professional development, anti-oppression, equity and inclusive training,
trans, blockers, unaware, teacher privilege, teacher identity, inclusive practices, risk-taking, support, gender, school forms, trans policy, advocacy, human rights, gender-neutral washroom, parental homophobia, legal obligation, curriculum, mis-gendering
Garrett: So one of the other parts of my role is I also do, with our board, I do the – or a lot of the in-servicing, and training of other teachers on our board. Um, on all anti-oppression. So we’re currently we’ve done most of the secondary teachers. It’s been a five-year plan. We’ve in-serviced most of the secondary teachers already. We’re working on elementary right now. Um, and that is all areas of oppression. Um, so that’s another part of the job that I do as well. It still astounds me, going in, working with teachers – and not just teachers, it’s also administrators that are being trained – the lack of awareness, still.
Tara: After all these years.
Garrett: I can’t even make the assumption that everybody in the room knows what the word trans means.
Tara: And this is despite the fact there are many trans students in their schools.
Garrett: Yes. Yes. Younger and younger. Right? In elementary, I mean the number of trans students that are already on blockers, and, you know, by grade five. Yet, many teachers have no idea, still.
Garrett: And one of the things we’ve done here that I would love to see happen across the system is we’ve got headship structures. Why not a headship, which is what we’ve done. It’s essentially what special programs, that’s what we call it here. We have – I think we’re one of the only schools with a special programs headship. Their job is special programs. It’s embedding equity through our entire system. Um, and I think that would be a structural piece that would really help tie together, and support classroom teachers. This is scary work. Right? For some. It’s frightening work. It forces teachers to examine their own identities, which is frightening for many. Their own privilege, which they don’t want to have to do. And so I think for one – one thing has worked for us is that we’ve got somebody, actually there’s two of us, that it’s our job to continue conversations of inclusive practices in education. And that classroom teachers don’t have to be experts. Right? And we support them in risk taking, and so when they don’t know, they come to us. And “Have you tried this? Have you thought about that?” If they’re still wary, I go in and do work in the room. And, um, I’m known as kind of “Mr. Equity,” so I’ll go in and I’ll do a smudging ceremony in the class. Um, I’ll do drumming in classes, I’ll do workshops on gender. I’ll help teachers embed those in their curriculum. Changing documents, and the wording of documents, I work with that as well. Letters that go out. I work with them on that. So, for me that’s one is it would be interesting to see equity and inclusive practices being recognised as that important. Right? If math is important, you’re going to have a headship.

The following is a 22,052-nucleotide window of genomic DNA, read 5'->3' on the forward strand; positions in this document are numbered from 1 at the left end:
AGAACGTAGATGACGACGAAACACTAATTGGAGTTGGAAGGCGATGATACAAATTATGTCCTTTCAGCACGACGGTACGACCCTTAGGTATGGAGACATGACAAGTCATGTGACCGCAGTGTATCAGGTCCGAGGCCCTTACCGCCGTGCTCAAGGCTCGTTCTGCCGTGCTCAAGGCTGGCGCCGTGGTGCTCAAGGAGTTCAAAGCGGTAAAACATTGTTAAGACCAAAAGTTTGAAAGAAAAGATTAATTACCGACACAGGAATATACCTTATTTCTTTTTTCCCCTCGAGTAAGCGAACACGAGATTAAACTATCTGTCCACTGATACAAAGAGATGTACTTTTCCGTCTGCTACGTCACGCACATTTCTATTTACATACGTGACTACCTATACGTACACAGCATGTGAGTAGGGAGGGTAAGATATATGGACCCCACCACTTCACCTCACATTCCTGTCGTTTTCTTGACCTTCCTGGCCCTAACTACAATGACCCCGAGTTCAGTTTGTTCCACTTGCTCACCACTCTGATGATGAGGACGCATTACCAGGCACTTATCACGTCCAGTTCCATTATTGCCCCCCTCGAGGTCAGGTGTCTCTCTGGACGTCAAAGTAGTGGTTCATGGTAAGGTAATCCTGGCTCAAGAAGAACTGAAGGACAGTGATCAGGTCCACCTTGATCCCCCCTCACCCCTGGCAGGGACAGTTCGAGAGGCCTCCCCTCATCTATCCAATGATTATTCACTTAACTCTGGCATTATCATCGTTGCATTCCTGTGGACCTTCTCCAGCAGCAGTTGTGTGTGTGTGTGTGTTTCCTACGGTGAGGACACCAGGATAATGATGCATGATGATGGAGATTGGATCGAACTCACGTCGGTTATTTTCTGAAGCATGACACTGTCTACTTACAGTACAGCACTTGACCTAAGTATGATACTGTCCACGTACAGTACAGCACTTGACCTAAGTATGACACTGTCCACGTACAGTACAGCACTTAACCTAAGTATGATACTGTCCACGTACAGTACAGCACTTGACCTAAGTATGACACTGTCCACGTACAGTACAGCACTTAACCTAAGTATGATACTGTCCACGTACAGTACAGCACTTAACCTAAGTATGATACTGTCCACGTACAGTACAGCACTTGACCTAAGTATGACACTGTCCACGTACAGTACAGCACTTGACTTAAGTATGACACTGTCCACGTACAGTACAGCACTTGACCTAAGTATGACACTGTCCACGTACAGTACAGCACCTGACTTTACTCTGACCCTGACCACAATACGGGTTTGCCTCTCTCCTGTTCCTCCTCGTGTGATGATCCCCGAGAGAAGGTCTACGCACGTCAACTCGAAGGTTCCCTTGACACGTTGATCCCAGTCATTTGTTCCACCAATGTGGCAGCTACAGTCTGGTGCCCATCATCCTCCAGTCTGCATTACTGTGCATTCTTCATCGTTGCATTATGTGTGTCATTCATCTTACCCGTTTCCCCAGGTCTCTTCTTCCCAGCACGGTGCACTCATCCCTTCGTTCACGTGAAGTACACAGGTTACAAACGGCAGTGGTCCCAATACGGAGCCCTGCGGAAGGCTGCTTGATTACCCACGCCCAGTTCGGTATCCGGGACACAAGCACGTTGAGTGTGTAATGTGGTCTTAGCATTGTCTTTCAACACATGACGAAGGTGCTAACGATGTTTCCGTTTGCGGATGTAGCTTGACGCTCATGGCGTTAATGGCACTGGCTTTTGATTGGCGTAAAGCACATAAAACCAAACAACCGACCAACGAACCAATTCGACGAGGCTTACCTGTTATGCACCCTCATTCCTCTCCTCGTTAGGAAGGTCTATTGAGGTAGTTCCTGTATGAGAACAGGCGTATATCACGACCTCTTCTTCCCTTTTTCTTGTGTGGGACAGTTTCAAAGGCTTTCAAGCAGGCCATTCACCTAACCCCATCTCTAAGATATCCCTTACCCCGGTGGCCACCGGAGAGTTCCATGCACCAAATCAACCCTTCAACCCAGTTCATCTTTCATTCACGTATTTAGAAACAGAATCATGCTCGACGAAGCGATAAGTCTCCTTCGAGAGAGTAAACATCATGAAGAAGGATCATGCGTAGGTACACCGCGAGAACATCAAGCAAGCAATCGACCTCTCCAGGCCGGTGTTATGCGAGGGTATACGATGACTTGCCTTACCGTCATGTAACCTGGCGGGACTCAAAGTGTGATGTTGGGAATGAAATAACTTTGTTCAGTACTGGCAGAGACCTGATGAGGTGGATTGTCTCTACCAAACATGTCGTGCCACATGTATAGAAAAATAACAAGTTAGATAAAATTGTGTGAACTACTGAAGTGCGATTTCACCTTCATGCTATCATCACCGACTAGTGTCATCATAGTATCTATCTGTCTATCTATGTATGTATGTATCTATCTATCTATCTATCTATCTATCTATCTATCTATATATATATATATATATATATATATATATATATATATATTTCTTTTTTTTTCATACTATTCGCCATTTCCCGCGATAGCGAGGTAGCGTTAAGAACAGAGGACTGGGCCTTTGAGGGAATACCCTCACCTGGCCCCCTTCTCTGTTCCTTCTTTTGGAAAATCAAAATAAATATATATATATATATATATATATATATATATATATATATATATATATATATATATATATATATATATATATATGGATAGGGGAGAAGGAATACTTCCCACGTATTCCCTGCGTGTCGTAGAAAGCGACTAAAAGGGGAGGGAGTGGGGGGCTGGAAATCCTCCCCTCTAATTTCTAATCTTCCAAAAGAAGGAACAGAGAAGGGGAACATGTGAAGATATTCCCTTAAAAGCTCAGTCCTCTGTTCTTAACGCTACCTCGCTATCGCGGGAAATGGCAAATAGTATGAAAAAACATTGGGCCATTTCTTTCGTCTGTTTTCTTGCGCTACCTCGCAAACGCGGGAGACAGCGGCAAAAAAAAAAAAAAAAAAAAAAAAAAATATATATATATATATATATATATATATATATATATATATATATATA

Garrett: And so I would argue right now there’s some really, really good things going on in Durham Board, the fact that we’re training, like I mentioned, we’re training all the staff throughout our system on it. The fact that we now have trans policy, formally, on washroom use, on everything. But all of those things came as a result of changes, you know, to Ontario, Ontario Human Rights Code changes. Suddenly, you see policy, and I’ve been screaming policy on washroom use, I mean, we’ve needed this forever. And so that’s why I say it’s often for the wrong reason. I think it’s “Well, now the law says we have to”.
Tara: It’s top down.
Garrett: Yes. That’s right. The law says we have to, so now we have to. The positive of that though, is in doing this work with other teachers, and with new teachers, the risk isn’t there anymore. Right? When I was talking about queerness in a classroom, I was not protected. It wasn’t embedded in curriculum. It wasn’t protected in the Ontario Human Rights, and so when I was trying to have those conversations ten years ago, my job actually was actually in jeopardy. Now, you have to have those conversations, or your job’s in jeopardy. Right? It’s embedded. And so when I’m working with elementary teachers, for example, and I get it, the fear – the fear is parents. It’s not the kids. The kids are amazing. The kids are ready to have these conversations. The kids come with their identities already ready. You know what I mean? They’re prepared to have the conversation. It’s the parents. When you read Tango, or when you read any of those books in elementary, it’s the parents who are losing it, and teachers are afraid. Now, I’m able to say, I understand your fear, but you have not just an ethical or a moral obligation, you have a legal one. The curriculum says you must talk about this now. The Ontario Human Rights Code says you cannot continue to misgender. Right? And so that’s the positive that has come out for us in doing the work is that it’s no longer just the right thing to do, it’s the law. And if you want to protect yourself as a teacher, you need to do it.